🔒Wall Street Journal: Recommendations for regulating the crypto market

Two former regulators — ex-SEC Chair Jay Clayton and ex-CFTC Chair Timothy Massad — made three recommendations for immediate, incremental regulatory action following the failures of FTX and other crypto firms.

In an op-ed, they wrote that the “SEC and the CFTC should publish a core set of standards” for all crypto intermediaries that “could easily be drawn from existing requirements for our securities and derivatives exchanges.”

They also recommended that the banking regulators write new rules for stablecoin use, and that enforcement steps should be broadened.

“Crypto proponents complain about ‘regulation by enforcement,’ but enforcement is necessary when many in the industry will use any colorable claim to avoid or delay compliance,” they wrote.

Bloomberg News: Lawmakers question fintechs’ eligibility for federal relief after PPP errors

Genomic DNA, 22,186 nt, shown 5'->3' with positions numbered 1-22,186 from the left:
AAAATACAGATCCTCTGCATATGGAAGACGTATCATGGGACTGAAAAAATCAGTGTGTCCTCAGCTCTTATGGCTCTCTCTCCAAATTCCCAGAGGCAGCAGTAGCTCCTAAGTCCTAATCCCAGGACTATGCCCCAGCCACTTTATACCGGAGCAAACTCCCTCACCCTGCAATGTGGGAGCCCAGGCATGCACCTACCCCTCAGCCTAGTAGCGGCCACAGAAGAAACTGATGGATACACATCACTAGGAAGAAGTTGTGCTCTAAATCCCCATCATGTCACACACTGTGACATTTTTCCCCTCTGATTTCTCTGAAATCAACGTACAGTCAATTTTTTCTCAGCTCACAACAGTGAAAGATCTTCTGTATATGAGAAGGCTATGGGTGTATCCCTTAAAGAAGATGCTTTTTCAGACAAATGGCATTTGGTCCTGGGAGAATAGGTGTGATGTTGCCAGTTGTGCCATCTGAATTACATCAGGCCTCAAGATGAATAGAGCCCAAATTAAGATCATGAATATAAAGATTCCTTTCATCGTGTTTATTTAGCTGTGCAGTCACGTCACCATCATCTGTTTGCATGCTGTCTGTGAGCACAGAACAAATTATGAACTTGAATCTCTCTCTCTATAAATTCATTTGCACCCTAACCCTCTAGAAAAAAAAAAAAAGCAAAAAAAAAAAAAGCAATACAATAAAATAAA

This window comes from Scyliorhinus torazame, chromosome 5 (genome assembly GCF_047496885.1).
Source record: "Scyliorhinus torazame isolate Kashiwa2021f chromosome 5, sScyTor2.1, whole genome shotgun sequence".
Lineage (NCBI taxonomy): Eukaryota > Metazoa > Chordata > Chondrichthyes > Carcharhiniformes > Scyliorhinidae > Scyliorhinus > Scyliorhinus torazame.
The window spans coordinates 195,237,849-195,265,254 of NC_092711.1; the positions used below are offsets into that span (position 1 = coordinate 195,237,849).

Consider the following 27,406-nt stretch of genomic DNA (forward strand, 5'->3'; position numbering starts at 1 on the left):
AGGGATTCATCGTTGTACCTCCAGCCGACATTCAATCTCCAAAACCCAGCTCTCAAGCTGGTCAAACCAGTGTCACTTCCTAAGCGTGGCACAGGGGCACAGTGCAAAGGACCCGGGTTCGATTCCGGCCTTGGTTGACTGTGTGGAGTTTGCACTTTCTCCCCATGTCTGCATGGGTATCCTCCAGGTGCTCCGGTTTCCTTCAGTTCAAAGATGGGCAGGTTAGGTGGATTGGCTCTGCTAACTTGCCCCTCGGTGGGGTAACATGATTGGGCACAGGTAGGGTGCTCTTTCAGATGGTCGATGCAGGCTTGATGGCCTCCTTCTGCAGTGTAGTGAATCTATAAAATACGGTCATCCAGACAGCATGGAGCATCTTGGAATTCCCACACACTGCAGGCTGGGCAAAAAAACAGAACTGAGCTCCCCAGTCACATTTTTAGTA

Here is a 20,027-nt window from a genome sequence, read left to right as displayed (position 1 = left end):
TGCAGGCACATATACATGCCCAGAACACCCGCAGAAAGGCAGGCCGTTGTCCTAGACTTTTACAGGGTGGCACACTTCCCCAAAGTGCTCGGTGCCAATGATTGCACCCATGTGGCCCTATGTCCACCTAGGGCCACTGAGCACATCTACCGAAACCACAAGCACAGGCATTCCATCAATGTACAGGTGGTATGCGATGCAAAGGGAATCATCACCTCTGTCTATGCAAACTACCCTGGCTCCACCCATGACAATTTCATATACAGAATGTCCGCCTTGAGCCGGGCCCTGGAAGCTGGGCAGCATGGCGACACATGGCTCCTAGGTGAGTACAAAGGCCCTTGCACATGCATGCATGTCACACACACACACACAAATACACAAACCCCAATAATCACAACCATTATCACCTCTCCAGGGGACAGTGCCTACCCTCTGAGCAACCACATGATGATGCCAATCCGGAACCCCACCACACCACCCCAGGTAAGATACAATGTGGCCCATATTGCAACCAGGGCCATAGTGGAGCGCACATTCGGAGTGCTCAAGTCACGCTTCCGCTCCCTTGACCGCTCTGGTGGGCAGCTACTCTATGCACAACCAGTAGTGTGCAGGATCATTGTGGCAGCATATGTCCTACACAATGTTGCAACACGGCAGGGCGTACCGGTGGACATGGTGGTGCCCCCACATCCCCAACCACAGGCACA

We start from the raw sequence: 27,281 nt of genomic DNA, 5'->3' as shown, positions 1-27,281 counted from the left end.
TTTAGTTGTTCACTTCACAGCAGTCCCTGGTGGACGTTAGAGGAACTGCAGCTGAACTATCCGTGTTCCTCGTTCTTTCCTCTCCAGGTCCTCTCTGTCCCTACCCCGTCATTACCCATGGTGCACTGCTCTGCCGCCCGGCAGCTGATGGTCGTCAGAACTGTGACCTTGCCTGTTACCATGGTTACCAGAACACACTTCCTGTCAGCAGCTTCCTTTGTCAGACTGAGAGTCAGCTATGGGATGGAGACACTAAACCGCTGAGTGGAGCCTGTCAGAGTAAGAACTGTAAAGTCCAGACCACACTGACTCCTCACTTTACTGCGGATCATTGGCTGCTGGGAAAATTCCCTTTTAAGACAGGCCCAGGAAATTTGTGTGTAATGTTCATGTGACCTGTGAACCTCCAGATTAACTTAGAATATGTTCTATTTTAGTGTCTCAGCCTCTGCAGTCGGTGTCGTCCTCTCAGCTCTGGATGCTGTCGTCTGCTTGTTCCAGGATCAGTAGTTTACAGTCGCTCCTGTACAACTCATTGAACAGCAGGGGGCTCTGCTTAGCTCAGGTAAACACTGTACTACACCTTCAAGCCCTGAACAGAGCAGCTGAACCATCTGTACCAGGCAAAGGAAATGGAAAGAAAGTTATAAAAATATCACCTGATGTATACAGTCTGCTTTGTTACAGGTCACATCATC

A congressional report said fintech companies that distributed loans through the Paycheck Protection Program practiced weak oversight that enabled fraud and allowed aid to be received by those who were ineligible.

The report by the House Select Subcommittee on the Coronavirus Crisis “recommended that Congress and the Small Business Administration should consider carefully whether “unregulated businesses” such as fintechs should be allowed to participate in future federal lending programs,” according to Bloomberg News.

“‘While the PPP delivered vital relief to millions of eligible small businesses, at least tens of billions of dollars in PPP funds were likely disbursed to ineligible or fraudulent applicants, often with the involvement of fintechs, causing tremendous harm to taxpayers,’ lawmakers wrote in the report issued Thursday.”